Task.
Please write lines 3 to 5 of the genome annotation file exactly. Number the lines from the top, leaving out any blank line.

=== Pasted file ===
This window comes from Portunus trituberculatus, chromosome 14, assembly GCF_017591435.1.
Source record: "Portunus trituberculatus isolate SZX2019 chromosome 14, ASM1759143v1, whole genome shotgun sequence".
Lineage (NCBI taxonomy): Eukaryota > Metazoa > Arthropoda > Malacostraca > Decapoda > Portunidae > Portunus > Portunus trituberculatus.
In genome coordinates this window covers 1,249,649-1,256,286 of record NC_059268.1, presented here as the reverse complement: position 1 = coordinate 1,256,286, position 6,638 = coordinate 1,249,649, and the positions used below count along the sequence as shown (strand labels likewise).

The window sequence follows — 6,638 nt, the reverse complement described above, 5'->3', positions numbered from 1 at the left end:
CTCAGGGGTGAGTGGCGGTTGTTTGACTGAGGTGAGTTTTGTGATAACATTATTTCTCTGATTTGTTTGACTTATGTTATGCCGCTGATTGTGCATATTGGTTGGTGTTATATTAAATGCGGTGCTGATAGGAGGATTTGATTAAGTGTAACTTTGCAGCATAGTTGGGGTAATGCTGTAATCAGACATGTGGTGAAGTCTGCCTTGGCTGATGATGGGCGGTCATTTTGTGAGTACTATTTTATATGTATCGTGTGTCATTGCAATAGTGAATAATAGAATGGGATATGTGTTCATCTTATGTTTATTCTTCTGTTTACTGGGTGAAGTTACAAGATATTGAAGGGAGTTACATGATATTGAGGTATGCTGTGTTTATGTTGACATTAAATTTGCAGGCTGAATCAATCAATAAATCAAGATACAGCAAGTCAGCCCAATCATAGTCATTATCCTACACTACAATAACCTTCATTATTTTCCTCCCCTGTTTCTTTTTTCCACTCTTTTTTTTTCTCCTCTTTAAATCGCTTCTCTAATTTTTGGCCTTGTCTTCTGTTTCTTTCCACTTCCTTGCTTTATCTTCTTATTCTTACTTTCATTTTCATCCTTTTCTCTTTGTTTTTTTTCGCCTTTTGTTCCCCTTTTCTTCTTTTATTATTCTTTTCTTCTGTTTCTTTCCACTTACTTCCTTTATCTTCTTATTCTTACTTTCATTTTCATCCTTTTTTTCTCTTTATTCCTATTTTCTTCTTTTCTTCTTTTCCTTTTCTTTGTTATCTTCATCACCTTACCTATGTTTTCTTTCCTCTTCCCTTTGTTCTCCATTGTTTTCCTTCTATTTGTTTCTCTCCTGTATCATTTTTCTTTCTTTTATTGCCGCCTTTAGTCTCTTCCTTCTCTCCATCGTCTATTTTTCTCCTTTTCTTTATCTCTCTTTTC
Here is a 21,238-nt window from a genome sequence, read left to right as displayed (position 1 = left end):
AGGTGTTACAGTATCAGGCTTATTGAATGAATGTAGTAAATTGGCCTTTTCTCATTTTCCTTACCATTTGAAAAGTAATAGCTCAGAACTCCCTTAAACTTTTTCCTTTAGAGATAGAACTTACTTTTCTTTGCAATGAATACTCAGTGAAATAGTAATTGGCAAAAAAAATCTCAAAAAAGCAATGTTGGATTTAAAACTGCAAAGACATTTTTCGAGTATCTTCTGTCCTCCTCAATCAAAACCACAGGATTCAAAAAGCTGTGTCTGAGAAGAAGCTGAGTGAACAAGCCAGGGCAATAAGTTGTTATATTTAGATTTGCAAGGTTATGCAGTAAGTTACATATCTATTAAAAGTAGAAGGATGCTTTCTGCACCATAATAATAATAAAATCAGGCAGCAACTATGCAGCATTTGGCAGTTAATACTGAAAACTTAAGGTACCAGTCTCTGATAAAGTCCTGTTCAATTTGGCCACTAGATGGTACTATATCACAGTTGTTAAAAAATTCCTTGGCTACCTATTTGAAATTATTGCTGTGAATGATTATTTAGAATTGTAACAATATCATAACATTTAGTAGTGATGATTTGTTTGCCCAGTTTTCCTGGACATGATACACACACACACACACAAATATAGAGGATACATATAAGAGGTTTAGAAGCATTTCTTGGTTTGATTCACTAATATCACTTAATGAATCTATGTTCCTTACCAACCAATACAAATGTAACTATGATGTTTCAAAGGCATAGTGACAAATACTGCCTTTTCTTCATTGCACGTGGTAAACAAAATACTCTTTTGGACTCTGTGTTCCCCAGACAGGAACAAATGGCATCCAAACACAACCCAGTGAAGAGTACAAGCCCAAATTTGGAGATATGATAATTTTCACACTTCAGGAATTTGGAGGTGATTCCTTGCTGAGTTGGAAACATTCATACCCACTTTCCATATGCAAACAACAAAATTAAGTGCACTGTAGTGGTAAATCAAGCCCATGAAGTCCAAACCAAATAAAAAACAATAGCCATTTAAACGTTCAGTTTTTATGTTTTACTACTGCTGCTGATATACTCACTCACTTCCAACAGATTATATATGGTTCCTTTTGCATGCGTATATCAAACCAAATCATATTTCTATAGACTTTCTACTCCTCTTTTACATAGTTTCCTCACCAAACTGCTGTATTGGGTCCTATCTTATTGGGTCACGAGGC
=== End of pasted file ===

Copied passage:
Lineage (NCBI taxonomy): Eukaryota > Metazoa > Arthropoda > Malacostraca > Decapoda > Portunidae > Portunus > Portunus trituberculatus.
In genome coordinates this window covers 1,249,649-1,256,286 of record NC_059268.1, presented here as the reverse complement: position 1 = coordinate 1,256,286, position 6,638 = coordinate 1,249,649, and the positions used below count along the sequence as shown (strand labels likewise).

The window sequence follows — 6,638 nt, the reverse complement described above, 5'->3', positions numbered from 1 at the left end: